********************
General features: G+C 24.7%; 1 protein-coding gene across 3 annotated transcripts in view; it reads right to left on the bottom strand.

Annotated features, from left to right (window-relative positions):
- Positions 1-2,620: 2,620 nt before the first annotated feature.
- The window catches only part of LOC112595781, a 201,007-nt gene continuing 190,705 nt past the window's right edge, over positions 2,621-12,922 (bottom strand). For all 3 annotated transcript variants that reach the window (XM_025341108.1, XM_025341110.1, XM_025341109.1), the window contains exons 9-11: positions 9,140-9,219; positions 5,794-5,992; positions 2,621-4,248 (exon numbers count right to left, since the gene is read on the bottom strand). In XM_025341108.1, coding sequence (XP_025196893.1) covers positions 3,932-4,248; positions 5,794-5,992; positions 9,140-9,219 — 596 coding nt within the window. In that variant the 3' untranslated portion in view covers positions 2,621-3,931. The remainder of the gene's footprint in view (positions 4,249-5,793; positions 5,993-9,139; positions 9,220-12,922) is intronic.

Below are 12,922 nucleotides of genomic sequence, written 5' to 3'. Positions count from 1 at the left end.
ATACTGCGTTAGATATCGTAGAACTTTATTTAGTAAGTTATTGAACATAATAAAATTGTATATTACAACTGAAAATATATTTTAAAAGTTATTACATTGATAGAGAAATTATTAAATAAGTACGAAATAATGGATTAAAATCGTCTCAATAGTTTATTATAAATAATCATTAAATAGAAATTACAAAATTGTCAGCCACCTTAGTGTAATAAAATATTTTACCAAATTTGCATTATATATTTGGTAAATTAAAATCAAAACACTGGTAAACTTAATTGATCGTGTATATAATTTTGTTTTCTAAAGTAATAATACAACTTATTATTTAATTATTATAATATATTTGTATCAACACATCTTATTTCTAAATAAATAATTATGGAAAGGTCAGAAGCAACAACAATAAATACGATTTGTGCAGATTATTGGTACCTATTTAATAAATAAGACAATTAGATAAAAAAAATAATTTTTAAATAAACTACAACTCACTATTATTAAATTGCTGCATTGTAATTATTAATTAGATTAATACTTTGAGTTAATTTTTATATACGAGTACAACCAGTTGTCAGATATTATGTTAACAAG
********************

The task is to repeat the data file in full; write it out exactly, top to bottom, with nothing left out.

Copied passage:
General features: G+C 24.7%; 1 protein-coding gene across 3 annotated transcripts in view; it reads right to left on the bottom strand.

Annotated features, from left to right (window-relative positions):
- Positions 1-2,620: 2,620 nt before the first annotated feature.
- The window catches only part of LOC112595781, a 201,007-nt gene continuing 190,705 nt past the window's right edge, over positions 2,621-12,922 (bottom strand). For all 3 annotated transcript variants that reach the window (XM_025341108.1, XM_025341110.1, XM_025341109.1), the window contains exons 9-11: positions 9,140-9,219; positions 5,794-5,992; positions 2,621-4,248 (exon numbers count right to left, since the gene is read on the bottom strand). In XM_025341108.1, coding sequence (XP_025196893.1) covers positions 3,932-4,248; positions 5,794-5,992; positions 9,140-9,219 — 596 coding nt within the window. In that variant the 3' untranslated portion in view covers positions 2,621-3,931. The remainder of the gene's footprint in view (positions 4,249-5,793; positions 5,993-9,139; positions 9,220-12,922) is intronic.

Below are 12,922 nucleotides of genomic sequence, written 5' to 3'. Positions count from 1 at the left end.
ATACTGCGTTAGATATCGTAGAACTTTATTTAGTAAGTTATTGAACATAATAAAATTGTATATTACAACTGAAAATATATTTTAAAAGTTATTACATTGATAGAGAAATTATTAAATAAGTACGAAATAATGGATTAAAATCGTCTCAATAGTTTATTATAAATAATCATTAAATAGAAATTACAAAATTGTCAGCCACCTTAGTGTAATAAAATATTTTACCAAATTTGCATTATATATTTGGTAAATTAAAATCAAAACACTGGTAAACTTAATTGATCGTGTATATAATTTTGTTTTCTAAAGTAATAATACAACTTATTATTTAATTATTATAATATATTTGTATCAACACATCTTATTTCTAAATAAATAATTATGGAAAGGTCAGAAGCAACAACAATAAATACGATTTGTGCAGATTATTGGTACCTATTTAATAAATAAGACAATTAGATAAAAAAAATAATTTTTAAATAAACTACAACTCACTATTATTAAATTGCTGCATTGTAATTATTAATTAGATTAATACTTTGAGTTAATTTTTATATACGAGTACAACCAGTTGTCAGATATTATGTTAACAAG